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Dutton Epoch – Havergal Brian, Ralph Vaughan Williams and John Ireland

Recording Havergal Brian’s Cleopatra
Lewis Foreman

In the happy days when the late John May’s antiquarian music catalogues were an anticipated regular event, I found myself with endless opportunities to acquire books and scores elusive in even the best music library. Over the years I must have spent hundreds of pounds. One of my greatest prizes from May & May’s catalogues was a mint copy of the vocal score of Havergal Brian’s prize-winning choral work The Vision of Cleopatra, composed in 1907.

Subtitled Tragic Poem for Orchestra, Soli and Chorus (in that order), Cleopatra had been issued by Bosworth & Co. in 1909, to allow its first (indeed only) performance to take place. It was Brian’s entry for the Norwich Triennial Music Festival’s Cantata Competition in 1908. The typographical treatment of the cover and title page would have been very much up-to-the-minute at the time, reflecting the latest Continental views of print design, all Vienna Succession and sans-serif, and underlining how modern it was in its musical treatment. Brian did not win and so his piece was not heard at Norwich, but he did come second, and when his setting was performed it was at the Southport Triennial Music Festival on 4 October 1909. Consequently, he inscribed it to that festival.

At the first performance the orchestra was the Hallé, the conductor [Sir] Landon Ronald. Later, during the Second World War, one of the few significant British publisher’s warehouses to be destroyed during the London Blitz was Bosworth’s, and with it was lost Brian’s unique full score, orchestral parts and probably most of the vocal scores as well. (It is piquant to remember that when Breitkopf & Härtel’s Leipzig warehouse suffered a similar fate in 1944, it was Brian’s mentor and friend Granville Bantock whose music was lost.) It is very difficult music to appreciate at the piano, but the only time we had heard any of Cleopatra was on 8 May 1982 at that year’s Havergal Brian Society AGM when pianist Peter Jacobs played the opening Slave Dance.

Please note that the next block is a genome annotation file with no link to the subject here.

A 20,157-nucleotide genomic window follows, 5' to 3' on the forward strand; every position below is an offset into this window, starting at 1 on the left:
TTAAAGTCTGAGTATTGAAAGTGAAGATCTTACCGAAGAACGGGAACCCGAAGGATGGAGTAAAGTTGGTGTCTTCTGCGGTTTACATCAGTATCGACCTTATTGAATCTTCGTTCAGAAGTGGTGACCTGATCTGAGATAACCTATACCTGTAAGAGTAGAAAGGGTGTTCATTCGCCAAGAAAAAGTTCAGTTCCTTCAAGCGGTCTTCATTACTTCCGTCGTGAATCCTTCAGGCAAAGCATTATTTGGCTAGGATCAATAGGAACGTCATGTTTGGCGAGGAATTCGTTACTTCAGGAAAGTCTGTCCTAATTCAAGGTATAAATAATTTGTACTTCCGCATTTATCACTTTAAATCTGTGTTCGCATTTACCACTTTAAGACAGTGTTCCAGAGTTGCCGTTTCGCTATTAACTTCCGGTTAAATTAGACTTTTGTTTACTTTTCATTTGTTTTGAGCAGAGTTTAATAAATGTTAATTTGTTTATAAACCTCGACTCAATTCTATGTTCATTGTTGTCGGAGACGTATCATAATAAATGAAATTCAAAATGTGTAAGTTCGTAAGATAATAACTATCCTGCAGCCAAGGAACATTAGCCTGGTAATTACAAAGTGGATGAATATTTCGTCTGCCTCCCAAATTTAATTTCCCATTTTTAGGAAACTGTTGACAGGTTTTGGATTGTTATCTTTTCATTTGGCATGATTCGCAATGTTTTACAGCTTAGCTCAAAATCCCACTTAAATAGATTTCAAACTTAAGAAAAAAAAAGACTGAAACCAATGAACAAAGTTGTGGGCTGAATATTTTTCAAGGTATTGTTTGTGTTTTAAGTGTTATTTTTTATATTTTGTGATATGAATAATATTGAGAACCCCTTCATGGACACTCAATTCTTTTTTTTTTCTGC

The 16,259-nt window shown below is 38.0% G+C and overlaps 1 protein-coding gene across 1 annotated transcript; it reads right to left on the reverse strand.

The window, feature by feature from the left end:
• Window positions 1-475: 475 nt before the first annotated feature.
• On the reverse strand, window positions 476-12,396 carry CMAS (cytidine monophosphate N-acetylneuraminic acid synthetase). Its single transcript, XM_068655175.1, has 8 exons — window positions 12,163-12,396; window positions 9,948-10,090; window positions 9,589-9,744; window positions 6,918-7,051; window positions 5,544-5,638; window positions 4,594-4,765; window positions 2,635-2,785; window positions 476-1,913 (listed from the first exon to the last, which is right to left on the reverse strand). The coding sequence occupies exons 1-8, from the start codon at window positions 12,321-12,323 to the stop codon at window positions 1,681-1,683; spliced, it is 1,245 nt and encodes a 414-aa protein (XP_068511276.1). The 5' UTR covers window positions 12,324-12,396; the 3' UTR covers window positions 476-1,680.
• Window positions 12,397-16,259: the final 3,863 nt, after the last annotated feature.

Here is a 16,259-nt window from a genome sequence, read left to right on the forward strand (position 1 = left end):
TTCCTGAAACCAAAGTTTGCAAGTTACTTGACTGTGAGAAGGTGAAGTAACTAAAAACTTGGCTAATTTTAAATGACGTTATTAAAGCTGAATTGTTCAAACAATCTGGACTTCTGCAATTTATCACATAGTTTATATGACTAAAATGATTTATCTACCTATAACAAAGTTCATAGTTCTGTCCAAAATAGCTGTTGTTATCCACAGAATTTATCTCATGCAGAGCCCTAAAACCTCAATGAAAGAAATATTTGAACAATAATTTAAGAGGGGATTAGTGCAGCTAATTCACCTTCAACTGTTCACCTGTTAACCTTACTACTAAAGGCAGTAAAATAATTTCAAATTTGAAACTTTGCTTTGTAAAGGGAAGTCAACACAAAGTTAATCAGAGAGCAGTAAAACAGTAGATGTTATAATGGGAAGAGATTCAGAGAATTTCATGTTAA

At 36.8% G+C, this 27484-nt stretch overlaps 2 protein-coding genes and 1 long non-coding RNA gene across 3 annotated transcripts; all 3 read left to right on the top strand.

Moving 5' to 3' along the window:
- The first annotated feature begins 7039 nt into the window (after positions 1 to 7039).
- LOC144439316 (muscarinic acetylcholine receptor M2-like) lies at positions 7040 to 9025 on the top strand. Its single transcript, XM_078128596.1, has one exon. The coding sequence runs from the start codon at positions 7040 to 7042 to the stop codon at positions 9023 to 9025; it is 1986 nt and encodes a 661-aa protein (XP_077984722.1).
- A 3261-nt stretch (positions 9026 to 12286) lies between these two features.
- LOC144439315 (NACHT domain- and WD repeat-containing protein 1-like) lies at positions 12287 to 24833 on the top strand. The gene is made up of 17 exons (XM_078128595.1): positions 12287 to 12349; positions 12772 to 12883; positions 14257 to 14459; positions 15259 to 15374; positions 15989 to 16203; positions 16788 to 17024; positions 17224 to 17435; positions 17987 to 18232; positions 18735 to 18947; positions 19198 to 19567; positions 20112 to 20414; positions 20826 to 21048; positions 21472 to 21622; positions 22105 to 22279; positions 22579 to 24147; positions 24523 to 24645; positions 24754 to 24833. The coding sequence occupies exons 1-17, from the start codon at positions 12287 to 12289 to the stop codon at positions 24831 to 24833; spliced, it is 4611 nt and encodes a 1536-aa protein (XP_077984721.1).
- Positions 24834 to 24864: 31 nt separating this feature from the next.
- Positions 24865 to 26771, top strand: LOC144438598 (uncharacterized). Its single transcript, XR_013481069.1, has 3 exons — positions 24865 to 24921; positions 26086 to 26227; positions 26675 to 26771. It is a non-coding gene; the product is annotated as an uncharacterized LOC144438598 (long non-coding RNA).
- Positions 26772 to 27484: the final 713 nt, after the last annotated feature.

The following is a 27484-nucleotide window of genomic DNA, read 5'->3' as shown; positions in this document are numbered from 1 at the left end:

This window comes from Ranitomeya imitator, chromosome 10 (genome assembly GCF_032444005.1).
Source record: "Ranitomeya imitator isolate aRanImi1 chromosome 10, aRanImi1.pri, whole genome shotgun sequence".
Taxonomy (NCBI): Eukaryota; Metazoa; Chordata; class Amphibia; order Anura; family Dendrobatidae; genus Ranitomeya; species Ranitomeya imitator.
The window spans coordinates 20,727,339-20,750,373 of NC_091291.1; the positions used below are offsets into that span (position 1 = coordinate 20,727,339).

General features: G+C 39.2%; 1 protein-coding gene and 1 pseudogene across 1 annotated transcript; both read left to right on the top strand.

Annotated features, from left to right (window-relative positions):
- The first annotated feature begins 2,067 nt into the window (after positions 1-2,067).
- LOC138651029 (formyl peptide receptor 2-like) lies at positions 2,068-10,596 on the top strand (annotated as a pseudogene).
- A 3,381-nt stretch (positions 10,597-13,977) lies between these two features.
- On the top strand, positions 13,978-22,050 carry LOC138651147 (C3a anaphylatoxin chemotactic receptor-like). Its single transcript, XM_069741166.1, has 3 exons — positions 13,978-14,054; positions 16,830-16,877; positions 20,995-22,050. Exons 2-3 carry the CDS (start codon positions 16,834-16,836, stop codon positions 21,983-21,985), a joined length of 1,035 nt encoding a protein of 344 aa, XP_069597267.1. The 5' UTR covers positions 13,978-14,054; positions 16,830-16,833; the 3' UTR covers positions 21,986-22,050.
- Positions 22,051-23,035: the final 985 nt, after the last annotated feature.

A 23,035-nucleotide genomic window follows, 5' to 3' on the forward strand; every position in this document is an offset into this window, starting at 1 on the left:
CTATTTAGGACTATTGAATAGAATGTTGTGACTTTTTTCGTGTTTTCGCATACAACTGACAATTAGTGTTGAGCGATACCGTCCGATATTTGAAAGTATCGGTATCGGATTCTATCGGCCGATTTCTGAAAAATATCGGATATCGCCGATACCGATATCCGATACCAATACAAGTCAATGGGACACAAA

I have long thought it possible to rescue Cleopatra if the right person were to undertake the enormous task of re-orchestrating it. Its reappearance, now orchestrated in vivid period style, is thanks to the efforts of composer John Pickard. His realisation is an utterly convincing revelation, and was first heard when he conducted the Bristol University Choral Society and Symphony Orchestra at the Victoria Rooms, Bristol on 12 March 2016.

Thanks to the support of the Havergal Brian Society, Dutton Epoch has now taken its Havergal Brian series with Martyn Brabbins back to an earlier time in Brian’s career, with Cleopatra and a supporting programme. A magnificent lineup of young soloists features Claudia Huckle (contralto) as Cleopatra; Peter Auty (tenor) as Antony; the Irish lyric-coloratura soprano Claudia Boyle as Iris; and the mezzo-soprano Angharad Lyddon (who sang Cleopatra at the Bristol University premiere) as Charmion. Martyn Brabbins directed the English National Opera Orchestra and ENO Opera Chorus at Dutton Epoch’s sessions at St. Jude-on-the-Hill, Hampstead Garden Suburb on 5-7 July 2017.

The programme was completed by Brian’s Two Herrick Songs for female chorus and orchestra (1912) – Requiem for the Rose and The Hag (his earliest surviving choral and orchestral pieces) – in a world premiere professional recording. The Concert Overture: For Valour and the Fantastic Variations on an Old Rhyme completed the proceedings. Excluding the Dutton historical Brian programme, this is the fifth disc (the sixth if you include the Cello Concerto, also recorded at St. Jude’s) in Dutton Epoch’s Brian series.